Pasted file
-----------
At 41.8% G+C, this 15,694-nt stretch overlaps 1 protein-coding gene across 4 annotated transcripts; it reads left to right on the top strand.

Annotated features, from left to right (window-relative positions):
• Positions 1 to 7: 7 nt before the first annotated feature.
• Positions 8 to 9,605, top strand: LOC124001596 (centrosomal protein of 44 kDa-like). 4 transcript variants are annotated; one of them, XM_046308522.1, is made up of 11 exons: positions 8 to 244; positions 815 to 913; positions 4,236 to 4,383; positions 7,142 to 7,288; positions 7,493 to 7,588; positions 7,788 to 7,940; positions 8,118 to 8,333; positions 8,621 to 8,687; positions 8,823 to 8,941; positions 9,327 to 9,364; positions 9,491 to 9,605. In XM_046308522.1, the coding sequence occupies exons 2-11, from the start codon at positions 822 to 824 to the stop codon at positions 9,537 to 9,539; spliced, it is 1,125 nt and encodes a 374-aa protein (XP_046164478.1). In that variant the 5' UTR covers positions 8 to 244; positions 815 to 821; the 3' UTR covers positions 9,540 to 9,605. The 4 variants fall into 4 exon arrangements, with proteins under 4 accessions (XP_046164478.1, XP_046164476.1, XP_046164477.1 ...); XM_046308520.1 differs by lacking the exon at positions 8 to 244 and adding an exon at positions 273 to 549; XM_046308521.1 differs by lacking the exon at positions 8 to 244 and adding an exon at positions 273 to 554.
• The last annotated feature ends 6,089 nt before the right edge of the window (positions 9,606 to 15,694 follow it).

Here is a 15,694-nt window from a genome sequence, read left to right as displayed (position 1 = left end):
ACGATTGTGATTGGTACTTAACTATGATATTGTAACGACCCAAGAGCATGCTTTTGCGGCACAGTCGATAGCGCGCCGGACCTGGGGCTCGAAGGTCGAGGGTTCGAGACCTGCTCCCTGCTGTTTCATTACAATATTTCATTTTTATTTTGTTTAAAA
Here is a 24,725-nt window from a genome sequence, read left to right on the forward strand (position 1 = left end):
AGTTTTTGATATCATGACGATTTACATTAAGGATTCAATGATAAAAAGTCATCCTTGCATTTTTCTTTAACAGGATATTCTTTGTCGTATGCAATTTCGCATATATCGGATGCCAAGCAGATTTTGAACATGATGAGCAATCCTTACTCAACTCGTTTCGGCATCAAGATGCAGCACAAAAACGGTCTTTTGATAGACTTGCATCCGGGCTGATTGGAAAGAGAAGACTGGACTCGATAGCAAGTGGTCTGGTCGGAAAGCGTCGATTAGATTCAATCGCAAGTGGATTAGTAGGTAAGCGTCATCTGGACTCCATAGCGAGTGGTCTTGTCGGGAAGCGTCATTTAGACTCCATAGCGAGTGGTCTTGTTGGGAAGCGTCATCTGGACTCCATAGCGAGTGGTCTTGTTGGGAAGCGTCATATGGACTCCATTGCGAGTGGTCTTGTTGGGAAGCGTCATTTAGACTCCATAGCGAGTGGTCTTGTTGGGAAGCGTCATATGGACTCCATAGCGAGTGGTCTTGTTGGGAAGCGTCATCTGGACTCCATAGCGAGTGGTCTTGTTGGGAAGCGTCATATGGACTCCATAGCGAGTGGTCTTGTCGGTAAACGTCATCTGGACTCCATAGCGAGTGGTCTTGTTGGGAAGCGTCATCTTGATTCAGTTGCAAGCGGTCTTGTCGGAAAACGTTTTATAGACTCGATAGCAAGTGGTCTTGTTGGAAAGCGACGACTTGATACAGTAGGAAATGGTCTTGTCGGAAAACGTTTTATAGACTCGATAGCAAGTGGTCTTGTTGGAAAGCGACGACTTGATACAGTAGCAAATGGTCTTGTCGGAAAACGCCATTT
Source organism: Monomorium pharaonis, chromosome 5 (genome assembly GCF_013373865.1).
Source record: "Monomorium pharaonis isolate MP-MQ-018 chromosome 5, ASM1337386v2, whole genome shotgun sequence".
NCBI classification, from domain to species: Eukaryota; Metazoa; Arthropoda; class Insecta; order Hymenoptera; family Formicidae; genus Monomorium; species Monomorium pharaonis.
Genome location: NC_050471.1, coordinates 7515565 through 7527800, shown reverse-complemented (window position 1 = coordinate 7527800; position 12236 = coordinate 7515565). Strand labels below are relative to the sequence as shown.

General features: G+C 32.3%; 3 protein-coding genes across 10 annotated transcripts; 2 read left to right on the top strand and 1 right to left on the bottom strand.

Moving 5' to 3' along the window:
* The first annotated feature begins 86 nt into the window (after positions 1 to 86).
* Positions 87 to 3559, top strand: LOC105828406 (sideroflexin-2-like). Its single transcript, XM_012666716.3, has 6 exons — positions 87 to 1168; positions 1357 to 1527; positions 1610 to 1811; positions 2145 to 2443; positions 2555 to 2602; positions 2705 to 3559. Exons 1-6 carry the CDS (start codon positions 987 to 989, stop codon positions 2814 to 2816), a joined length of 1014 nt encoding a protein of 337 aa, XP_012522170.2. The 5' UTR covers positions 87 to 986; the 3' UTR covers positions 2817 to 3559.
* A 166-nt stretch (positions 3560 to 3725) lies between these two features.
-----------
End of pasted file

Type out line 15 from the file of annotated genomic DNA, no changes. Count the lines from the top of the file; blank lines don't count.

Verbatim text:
Moving 5' to 3' along the window: